Lauren Jackson has something to prove
Believe it or not, there were those who doubted the WNBA's three-time MVP would become the player she is today.
Seattle Times staff reporter
ATLANTA — A near-empty gym is perfect for reflection.
Three-time MVP Lauren Jackson allows herself those moments, especially as her Storm is one game from its second championship in the WNBA franchise's 11-year history. The difficult path is well marked — five consecutive first-round playoff exits, four different ownership groups, three different coaches, and two season-ending injuries.
But the inner drive for Jackson, a 6-foot-5 forward, is slowly being revealed.
Seattle faces Atlanta in a possible series-clinching Game 3 of the best-of-five WNBA Finals at Philips Arena on Thursday. If the Storm wins, Jackson has another notch in her "told you so" belt she can use to spank past doubters.
The ones in New South Wales, Australia, who believed she was just a tall three-point shooter with inadequate skills for her growing stature.
"Pretty defining moments when you're a kid and you think that's all you can do," said Jackson, who was cut from two teams. She spoke while seated atop the scorer's table at KeyArena at shoot-around on Wednesday.
"I took it pretty hard," Jackson continued. "When you're 11 years old, nobody cared. They didn't think I was some sort of prodigy. They just thought I was some gangly kid that thought she was good because of her parents. So, I had to prove something."
Jackson, who's won championships on four continents, then hopped off the table and flashed a sly smile as she disappeared into the team's locker room. The next time she was seen, she was fighting elbows, knees and claws to score a game-high 26 points in Seattle's Game 2 win.
The victory kept the Storm undefeated (21-0) at home, where Jackson said she truly honed her fluid inside-out game.
When she first started playing as a youth and joined the WNBA, she was a floater. A massive body who shot three-pointers with the ease of a layup. The Aussie would get testy when forced inside by former Storm coaches Lin Dunn and Anne Donovan, not liking the physicality in the paint among players her size.
Yet, their insistence, along with genetics — she's the child of two Olympians — has helped Jackson develop into an unstoppable force. Finally healthy, Jackson is showing against Atlanta that sagging on her when she gets the ball can open up myriad options, if the shooters are in place.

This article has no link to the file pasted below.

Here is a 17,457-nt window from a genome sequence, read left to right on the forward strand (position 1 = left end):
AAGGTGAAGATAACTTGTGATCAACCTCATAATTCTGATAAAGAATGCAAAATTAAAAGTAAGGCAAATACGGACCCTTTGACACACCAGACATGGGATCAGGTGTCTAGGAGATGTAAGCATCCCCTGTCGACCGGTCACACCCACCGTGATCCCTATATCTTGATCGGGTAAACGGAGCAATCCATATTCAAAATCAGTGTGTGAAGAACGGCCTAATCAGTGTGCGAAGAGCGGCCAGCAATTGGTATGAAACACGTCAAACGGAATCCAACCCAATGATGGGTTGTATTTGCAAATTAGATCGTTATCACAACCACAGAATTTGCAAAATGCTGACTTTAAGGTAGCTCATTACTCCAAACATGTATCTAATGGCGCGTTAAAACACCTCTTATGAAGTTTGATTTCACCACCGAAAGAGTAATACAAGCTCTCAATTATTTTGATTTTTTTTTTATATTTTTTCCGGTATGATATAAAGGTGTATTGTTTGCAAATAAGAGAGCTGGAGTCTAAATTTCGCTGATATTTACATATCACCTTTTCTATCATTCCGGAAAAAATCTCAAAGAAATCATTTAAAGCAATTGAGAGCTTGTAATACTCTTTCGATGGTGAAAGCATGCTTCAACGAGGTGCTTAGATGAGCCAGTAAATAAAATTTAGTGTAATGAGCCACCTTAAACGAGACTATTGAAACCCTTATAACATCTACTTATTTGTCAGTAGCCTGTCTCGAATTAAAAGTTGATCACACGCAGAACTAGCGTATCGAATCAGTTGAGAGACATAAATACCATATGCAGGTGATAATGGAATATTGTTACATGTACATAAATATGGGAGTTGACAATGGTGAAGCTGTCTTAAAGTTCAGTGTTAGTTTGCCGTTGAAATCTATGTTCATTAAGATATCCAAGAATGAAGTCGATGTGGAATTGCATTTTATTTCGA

Storm coach Brian Agler has built that scenario, inheriting All-Star point guard Sue Bird to help orchestrate the offense with designated hitters Swin Cash, Tanisha Wright and Camille Little. Jackson is averaging 22.7 points while Bird is averaging 7.8 assists in the postseason.
It's a John Stockton-Karl Malone combo, even though Jackson's style is more characteristic of Dirk Nowitzki.
"Every day I think about the things that (Sue's) achieved and things that I've achieved and think that it's pretty special," Jackson said. She and Bird are the only remaining links from the 2004 championship team.
"When I look back, she'll be the best teammate I've ever had. I'm very fortunate to play with her because, like I said before, I don't think I would have achieved anything that I have here without someone like her running the show."
In Game 2, the matchup called for tight defense from the Storm and aggressive play in driving to the hoop to draw fouls. The Storm was 27 of 37 from the free-throw line, including Jackson's 13 of 17.
Atlanta expects a similarly exuberant crowd as the ones at KeyArena, and effort that will hopefully give the Dream its first WNBA Finals victory. It's a dream that seems possible, considering that the previous two games were decided by a combined five points.
"They play a very aggressive defense, make us do something different," Dream forward Iziane Castro Marques said. "We match the physicality with them very well. They weren't as effective as I think they want to be. We just have to do the same here and don't let their physicality take away from what we want to do — the running game and their trying to bang us around and not make us quick."
It's a good game plan, until Jackson sits quietly and remembers the last time someone tried to deny her something.
"It's funny now when I look back on it and when I see these people," she said, flashing a smile that blinged like the hardware she seeks.
Jayda Evans: 206-464-2067 or firstname.lastname@example.org
When vice president of Sub Pop Records Megan Jasper isn't running things at the office, she's working in her garden at her West Seattle home where she and her husband Brian spend time relaxing.